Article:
• January 23, 2014: Plaintiff submitted an “extensive written letter” directly to TRBC making what appears to be the same request made in her October 9, 2012, letter. ([4.18] see also [16] ¶ 50).
• March 3, 2014: TRBC responded to Plaintiffs January 23, 2014, request reiterating that it was not obligated to provide Plaintiffs earnings history. The letter states: “Travelport has provided you with all the required data elements needed to understand the Plan's calculation of your accrued month benefit calculation and has fully complied with ERISA's requirements for the provision of documents to a participant.” ([4.19] at 2).
• May 20, 2014: Plaintiff's counsel submitted a written request, with accompanying documentation, to commence receipt of the undisputed amount of Plaintiff s monthly pension payments. ([4.20])
• July 9, 2014: Plaintiff's counsel wrote Travelport: “I now find it necessary to investigate and demand backup for the other calculation contained in the spurious worksheet-my Months and Years of Benefit Service.” ([4.22] at 3).[4]

         Plaintiff claims that, upon providing TRBC with her W-2 Forms “going back decades, ” TRBC “tacitly admitted” in a letter to Plaintiff dated June 2, 2014, that it used an incorrect earnings amounts in computing her Final Average Compensation. ([16] ¶ 52-54; see also [4.21]). TRBC updated Plaintiff's earnings accordingly-adjusting the amount from $77, 973.57 to $82, 111. (Id. ¶ 52-54; see also [4.21]). Plaintiff contends that despite TRBC's “updating” her earnings, TRBC's “new” calculation improperly calculated her “Months of Benefit Service, ” “Pre Age 25, ” and “Months of Service.” (Id ¶¶ 56-87).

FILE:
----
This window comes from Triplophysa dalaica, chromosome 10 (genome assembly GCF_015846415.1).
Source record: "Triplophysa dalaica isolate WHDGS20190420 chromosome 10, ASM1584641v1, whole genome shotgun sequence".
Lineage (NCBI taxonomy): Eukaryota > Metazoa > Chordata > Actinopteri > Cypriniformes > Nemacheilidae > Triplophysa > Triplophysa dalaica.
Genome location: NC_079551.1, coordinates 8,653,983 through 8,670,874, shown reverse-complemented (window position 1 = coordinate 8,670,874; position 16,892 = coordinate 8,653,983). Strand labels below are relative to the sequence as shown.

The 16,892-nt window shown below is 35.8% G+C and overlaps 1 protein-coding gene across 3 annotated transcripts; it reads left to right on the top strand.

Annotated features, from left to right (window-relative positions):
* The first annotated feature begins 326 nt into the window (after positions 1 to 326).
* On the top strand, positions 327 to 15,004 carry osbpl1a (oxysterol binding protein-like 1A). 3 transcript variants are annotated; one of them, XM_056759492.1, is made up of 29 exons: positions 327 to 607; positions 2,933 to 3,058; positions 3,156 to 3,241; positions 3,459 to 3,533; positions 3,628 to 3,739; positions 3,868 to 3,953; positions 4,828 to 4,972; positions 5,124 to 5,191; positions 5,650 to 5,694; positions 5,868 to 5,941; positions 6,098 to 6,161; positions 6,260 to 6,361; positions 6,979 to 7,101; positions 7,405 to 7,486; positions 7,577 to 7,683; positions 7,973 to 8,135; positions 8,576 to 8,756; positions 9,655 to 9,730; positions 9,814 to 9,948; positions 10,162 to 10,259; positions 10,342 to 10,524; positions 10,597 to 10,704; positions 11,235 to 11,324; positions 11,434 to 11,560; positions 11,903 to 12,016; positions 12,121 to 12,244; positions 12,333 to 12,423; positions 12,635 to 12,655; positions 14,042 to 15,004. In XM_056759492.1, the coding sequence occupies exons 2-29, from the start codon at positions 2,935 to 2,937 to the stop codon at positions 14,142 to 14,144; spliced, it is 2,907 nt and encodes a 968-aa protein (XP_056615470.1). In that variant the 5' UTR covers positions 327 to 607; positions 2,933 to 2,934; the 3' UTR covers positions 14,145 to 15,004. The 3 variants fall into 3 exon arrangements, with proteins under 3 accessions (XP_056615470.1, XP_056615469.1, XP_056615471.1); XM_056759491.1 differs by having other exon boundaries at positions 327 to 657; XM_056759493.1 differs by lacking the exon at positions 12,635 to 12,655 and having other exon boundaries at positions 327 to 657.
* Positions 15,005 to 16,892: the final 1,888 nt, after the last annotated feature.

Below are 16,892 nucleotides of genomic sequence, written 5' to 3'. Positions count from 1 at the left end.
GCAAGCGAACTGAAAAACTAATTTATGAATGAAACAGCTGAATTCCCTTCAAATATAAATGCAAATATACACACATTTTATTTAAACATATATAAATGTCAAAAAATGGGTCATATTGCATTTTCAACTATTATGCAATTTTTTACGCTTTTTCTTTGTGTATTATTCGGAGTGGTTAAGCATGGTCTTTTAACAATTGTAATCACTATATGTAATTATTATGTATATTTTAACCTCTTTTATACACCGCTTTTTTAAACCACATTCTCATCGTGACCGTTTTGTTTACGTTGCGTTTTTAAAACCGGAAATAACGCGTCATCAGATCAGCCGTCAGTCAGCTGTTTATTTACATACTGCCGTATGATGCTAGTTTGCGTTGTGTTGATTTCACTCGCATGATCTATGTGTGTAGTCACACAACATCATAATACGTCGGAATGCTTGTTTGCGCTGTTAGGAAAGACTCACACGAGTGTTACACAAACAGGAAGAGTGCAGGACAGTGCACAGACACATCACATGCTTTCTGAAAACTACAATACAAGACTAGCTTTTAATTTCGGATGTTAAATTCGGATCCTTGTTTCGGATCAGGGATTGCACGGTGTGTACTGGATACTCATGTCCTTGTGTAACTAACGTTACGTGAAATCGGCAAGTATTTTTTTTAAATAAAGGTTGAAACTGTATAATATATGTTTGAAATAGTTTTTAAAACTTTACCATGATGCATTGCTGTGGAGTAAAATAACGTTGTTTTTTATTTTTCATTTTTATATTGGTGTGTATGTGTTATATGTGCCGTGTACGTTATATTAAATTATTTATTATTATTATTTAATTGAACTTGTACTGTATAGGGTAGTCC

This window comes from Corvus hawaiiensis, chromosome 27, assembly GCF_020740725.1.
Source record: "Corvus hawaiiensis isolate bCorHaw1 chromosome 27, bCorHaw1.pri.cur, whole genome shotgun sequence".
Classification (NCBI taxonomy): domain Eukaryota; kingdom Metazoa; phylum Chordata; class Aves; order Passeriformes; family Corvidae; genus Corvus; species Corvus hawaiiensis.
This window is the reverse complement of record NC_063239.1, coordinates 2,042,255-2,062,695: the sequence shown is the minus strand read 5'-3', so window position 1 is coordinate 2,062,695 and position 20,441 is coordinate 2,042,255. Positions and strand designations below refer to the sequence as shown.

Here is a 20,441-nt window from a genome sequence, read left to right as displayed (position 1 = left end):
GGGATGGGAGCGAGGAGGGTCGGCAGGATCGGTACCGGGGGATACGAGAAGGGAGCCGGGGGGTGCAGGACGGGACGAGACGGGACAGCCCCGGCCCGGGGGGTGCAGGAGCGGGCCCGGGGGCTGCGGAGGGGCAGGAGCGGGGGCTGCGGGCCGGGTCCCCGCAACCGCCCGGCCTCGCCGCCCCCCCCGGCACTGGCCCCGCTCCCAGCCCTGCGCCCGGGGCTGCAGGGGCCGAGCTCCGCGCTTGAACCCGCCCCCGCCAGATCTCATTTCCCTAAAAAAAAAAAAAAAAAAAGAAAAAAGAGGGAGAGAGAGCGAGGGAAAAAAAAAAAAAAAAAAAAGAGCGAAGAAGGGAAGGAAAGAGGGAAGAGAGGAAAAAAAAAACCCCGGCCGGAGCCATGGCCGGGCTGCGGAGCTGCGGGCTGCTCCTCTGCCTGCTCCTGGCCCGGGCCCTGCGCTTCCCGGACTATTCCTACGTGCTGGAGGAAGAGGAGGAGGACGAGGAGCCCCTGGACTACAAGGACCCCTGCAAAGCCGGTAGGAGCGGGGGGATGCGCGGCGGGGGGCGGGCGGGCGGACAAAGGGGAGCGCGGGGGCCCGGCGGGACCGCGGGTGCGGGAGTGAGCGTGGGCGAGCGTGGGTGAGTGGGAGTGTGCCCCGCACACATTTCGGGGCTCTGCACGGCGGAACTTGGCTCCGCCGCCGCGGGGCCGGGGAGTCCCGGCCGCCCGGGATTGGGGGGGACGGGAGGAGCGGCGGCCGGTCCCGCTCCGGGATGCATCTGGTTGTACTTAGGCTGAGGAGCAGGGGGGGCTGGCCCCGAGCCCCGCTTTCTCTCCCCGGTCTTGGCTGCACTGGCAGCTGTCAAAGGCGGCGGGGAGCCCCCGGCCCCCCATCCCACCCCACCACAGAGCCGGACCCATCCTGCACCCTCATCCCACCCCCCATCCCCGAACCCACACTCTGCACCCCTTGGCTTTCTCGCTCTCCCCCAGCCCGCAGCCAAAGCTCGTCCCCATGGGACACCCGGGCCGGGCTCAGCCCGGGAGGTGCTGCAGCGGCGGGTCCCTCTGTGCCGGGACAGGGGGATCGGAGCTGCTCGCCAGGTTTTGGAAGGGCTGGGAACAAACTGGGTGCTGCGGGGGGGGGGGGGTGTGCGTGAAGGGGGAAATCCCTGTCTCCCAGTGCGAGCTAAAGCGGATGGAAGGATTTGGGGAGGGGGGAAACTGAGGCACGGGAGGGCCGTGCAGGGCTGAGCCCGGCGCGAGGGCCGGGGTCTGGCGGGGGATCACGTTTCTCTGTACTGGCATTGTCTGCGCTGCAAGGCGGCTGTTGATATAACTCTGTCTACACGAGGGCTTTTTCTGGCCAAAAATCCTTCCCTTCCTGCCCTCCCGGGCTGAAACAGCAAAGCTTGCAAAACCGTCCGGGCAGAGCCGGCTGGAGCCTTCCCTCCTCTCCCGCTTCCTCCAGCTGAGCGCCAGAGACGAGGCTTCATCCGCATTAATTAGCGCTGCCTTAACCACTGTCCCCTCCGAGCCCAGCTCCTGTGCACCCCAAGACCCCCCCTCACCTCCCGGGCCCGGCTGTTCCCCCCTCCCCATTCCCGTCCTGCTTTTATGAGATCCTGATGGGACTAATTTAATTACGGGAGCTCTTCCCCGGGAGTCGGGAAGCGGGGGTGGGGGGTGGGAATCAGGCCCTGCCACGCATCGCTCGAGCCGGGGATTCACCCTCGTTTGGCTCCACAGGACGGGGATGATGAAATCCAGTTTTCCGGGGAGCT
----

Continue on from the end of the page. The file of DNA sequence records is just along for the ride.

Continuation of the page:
Plaintiff alleges she filed, in May 2015, a claim to receive the undisputed amount of her pension benefits with the understanding that her pension payment would be without prejudice to her continuing to dispute the accuracy of the “Months of Benefit Service, ” “Pre Age 25, ” and “Months of Service” amounts. (Id. ¶¶ 94-95).

         In mid-June 2015, Plaintiff allegedly began receiving her undisputed monthly pension benefits. (Id. ¶ 96). On August 8, 2015, Plaintiff submitted a Claim Letter for the additional, disputed monthly pension benefits. Plaintiff argued in the Claim Letter that she was entitled to $629.53 per month- approximately $144.18 more than the Plan's $485.35 per month calculation. (Id. ¶ 97; see also [4.33] at 2).

         On December 7, 2015, Travelport, through its Employee Benefits Committee (the “Committee”), denied Plaintiff's claim for additional pension benefits. (Id. ¶ 99). Travelport determined that: (1) Plaintiff was not entitled to service credit for Plaintiff's first year of service (while she was age 21); (2) Plaintiff was not entitled to an additional 12 months in the Months of Benefit Service calculation; and (3) Plaintiff's pension benefit was required to be offset by an annuity purchased by UAL to cover benefits accrued as of July 1, 1985. ([4.33] at 5-7). Plaintiff appealed the decision. (Id. ¶ 101). On August 2, 2016, the Committee denied the appeal. (Id. ¶ 104; see also [4.38]).

         B. Proce ...